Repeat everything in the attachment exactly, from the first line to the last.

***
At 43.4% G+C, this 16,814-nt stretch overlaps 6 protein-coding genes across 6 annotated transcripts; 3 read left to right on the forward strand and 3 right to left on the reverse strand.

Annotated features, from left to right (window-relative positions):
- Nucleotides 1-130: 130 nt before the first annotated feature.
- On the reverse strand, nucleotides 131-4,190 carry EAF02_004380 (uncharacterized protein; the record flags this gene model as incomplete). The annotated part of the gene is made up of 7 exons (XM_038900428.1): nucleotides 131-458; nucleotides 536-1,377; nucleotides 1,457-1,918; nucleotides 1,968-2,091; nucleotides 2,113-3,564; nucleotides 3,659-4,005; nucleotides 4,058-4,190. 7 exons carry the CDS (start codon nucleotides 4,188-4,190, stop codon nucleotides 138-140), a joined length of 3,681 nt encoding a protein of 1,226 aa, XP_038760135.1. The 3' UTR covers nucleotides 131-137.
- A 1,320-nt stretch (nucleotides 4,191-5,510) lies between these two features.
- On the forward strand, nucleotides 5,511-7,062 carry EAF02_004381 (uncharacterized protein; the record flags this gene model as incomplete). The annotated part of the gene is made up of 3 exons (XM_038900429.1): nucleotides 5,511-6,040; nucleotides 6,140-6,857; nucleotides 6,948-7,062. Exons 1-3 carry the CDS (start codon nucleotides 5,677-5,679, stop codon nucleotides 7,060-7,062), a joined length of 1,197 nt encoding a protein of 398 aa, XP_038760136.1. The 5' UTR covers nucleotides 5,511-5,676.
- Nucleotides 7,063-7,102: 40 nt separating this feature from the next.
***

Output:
At 43.4% G+C, this 16,814-nt stretch overlaps 6 protein-coding genes across 6 annotated transcripts; 3 read left to right on the forward strand and 3 right to left on the reverse strand.

Annotated features, from left to right (window-relative positions):
- Nucleotides 1-130: 130 nt before the first annotated feature.
- On the reverse strand, nucleotides 131-4,190 carry EAF02_004380 (uncharacterized protein; the record flags this gene model as incomplete). The annotated part of the gene is made up of 7 exons (XM_038900428.1): nucleotides 131-458; nucleotides 536-1,377; nucleotides 1,457-1,918; nucleotides 1,968-2,091; nucleotides 2,113-3,564; nucleotides 3,659-4,005; nucleotides 4,058-4,190. 7 exons carry the CDS (start codon nucleotides 4,188-4,190, stop codon nucleotides 138-140), a joined length of 3,681 nt encoding a protein of 1,226 aa, XP_038760135.1. The 3' UTR covers nucleotides 131-137.
- A 1,320-nt stretch (nucleotides 4,191-5,510) lies between these two features.
- On the forward strand, nucleotides 5,511-7,062 carry EAF02_004381 (uncharacterized protein; the record flags this gene model as incomplete). The annotated part of the gene is made up of 3 exons (XM_038900429.1): nucleotides 5,511-6,040; nucleotides 6,140-6,857; nucleotides 6,948-7,062. Exons 1-3 carry the CDS (start codon nucleotides 5,677-5,679, stop codon nucleotides 7,060-7,062), a joined length of 1,197 nt encoding a protein of 398 aa, XP_038760136.1. The 5' UTR covers nucleotides 5,511-5,676.
- Nucleotides 7,063-7,102: 40 nt separating this feature from the next.